To help advise Ministers on what this proposal means for industry, we need estimates of what you think it might cost you if this proposal is supported and approved. We encourage you to attend one of our SMS Forums, read our consultation material and the Advisory Circular and let us know what you think it means for you.

The costs to operators will differ widely depending on your operation’s size and complexity. There would likely be some initial SMS development costs, such as creating a safety policy and educating staff. Ongoing costs may include continued staff training, risk management activities, maintaining reporting and data analysis systems and implementing new systems to reduce risks if these are not already in place at your organisation.

The time taken for the CAA to conduct an average audit will not necessarily change if an operator has done a good job on its SMS and continues to demonstrate a good track record and compliance against quality checks. Most operators should see a shift in emphasis with less time spent on past history and reviews of current compliance and more on risk assessment. However, operators with poor history, and poor demonstration of compliance might expect higher audit costs, as the CAA adds a risk assessment to its safety auditing toolbox. Those who demonstrate good performance might expect less frequent auditing, although this may not be true for some operations where the consequences of failure are significant (companies operating large airliners, for example).

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What would the Rule look like?

If this proposal to mandate risk management frameworks for New Zealand aviation is accepted by the sector and approved by Government, we anticipate developing a new Civil Aviation Rule Part for Safety Management Systems and making relevant amendments to other Rules to refer to this.

A new SMS Rule would reflect the International Civil Aviation Organization’s (ICAO) new Annex 19 to the Chicago Convention, in particular Appendix 2.  This includes the framework and component parts of a SMS.  You can also read our SMS Advisory Circular to get an indication of what a new Rule might look like.

As is our usual practice, we would consult with you again on a draft Rule through the Notice of Proposed Rule Making (NPRM) process.

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If the CAA implements a mandatory approach, when will the changes occur?

If a risk management approach to safety is mandated, all rules involving commercial operations would be changed to require aviation organisations to operate a risk management programme such as Safety Management Systems.

Any rule changes to implement risk management would be grouped and commence over two phases to assist in the transition of the entire system.

All organisations would have 12 months to establish Safety Management Systems after the implementation date of their Rule group. New entrants would be required to have Safety Management Systems as part of their initial application to enter the system.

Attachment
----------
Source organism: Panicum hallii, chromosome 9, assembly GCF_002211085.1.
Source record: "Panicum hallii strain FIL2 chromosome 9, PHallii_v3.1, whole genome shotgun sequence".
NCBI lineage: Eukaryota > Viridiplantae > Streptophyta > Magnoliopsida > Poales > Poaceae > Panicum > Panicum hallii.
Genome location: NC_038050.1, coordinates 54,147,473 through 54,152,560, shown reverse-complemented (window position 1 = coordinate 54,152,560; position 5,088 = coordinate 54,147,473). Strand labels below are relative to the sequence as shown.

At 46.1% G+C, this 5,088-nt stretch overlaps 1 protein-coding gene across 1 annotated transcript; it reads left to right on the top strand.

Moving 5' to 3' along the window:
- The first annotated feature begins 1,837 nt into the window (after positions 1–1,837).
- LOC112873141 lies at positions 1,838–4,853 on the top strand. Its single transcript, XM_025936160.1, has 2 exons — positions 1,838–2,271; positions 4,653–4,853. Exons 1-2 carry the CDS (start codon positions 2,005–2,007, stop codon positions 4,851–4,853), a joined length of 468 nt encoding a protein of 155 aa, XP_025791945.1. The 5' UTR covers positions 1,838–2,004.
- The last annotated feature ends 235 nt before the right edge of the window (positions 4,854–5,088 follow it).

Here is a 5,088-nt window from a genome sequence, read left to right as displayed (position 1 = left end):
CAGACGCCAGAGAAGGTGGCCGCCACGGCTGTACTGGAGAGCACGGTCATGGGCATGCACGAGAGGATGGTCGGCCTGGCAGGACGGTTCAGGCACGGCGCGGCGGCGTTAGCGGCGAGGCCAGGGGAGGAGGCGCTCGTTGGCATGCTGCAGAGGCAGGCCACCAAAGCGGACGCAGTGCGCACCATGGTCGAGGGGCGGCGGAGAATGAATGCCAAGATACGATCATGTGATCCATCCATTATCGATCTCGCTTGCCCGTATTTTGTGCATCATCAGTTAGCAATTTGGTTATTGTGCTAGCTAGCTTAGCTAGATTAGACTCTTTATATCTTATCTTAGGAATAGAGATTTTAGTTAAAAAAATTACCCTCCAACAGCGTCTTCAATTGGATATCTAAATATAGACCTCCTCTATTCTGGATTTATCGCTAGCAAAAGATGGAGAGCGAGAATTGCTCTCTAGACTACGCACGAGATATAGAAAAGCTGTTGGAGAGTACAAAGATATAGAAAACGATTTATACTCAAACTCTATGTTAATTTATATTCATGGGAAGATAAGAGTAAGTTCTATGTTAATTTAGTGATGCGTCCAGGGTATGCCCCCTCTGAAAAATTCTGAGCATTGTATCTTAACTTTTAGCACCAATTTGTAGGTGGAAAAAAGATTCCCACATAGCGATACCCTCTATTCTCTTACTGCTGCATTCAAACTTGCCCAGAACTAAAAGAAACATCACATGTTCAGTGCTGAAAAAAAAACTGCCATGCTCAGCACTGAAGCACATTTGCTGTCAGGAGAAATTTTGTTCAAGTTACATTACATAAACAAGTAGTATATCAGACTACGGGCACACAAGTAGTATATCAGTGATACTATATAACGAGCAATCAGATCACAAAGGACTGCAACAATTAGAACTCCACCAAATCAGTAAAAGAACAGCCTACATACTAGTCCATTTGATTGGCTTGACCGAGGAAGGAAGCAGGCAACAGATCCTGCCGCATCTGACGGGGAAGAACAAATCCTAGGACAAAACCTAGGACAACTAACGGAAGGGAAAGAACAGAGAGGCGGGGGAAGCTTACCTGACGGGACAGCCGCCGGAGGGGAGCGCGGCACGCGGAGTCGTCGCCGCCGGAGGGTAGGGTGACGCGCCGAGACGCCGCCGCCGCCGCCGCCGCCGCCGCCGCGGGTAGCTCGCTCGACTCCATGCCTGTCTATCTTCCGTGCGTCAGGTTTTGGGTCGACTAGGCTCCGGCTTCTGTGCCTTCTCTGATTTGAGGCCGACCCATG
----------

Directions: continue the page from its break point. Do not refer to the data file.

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What is the CAA doing to prepare for the changes?

First, we want to hear from you. We want to make sure this is done right, so we are interested in your feedback on whether you agree that a mandatory risk management approach to aviation safety is the best option going forward. We also want to make sure that we understand the implications, both positive and negative, for you and your business of implementing this approach.

In the meantime, we are also preparing the groundwork for implementation of a risk-based system within the CAA to help organisations proactively manage their risks. These are the changes that will happen whether or not there is a mandatory risk management approach taken. This includes:

  • changes to our organisation, including increasing intelligence, risk assessment and policy development capabilities
  • training for Civil Aviation Authority staff
  • development of an Advisory Circular and information booklets to industry with guidance on implementing Safety Management Systems, and
  • a series of industry seminars to promote proactive adoption of SMS, alongside this consultation.

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What’s next?

The CAA will be hosting seminars around the country to provide more information about Safety Management Systems. These are an opportunity for you to learn more about what SMS is and how it may be able to help your organisation. More information will be posted on our web site soon.

We are also taking this opportunity to hear your views first hand on our proposal to require a risk management approach system-wide. Following consultation, the CAA will use your input to develop a final proposal for the Minister of Transport.

If the proposal is approved by the Government, the CAA will seek amendments to the Civil Aviation Rules to implement the proposed changes. You will be consulted on the wording of the proposed amendments. A first draft of the Rule amendments will be available on the CAA web site.

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How do I have my say?

Feedback on these proposals should be provided to the Civil Aviation Authority by close of business on Monday, 8 Jul 2013 at:


Bryce Wigodsky, Policy Adviser
Civil Aviation Authority
PO Box 3555
Wellington 6140
New Zealand

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  1. Revenues approached $10 billion in 2010, growing 9.5% per annum over the previous five years. This is expected to grow to between $12.6 billion and $15 billion by 2015 (New Horizons: A report on New Zealand’s Aviation Industry. Knotridge Limited, 2010, p 17.)
Back Safety Management Manual (SMM), Second Edition, Doc 9859 AN/474, International Civil Aviation Organization, 2009, Part 2.3.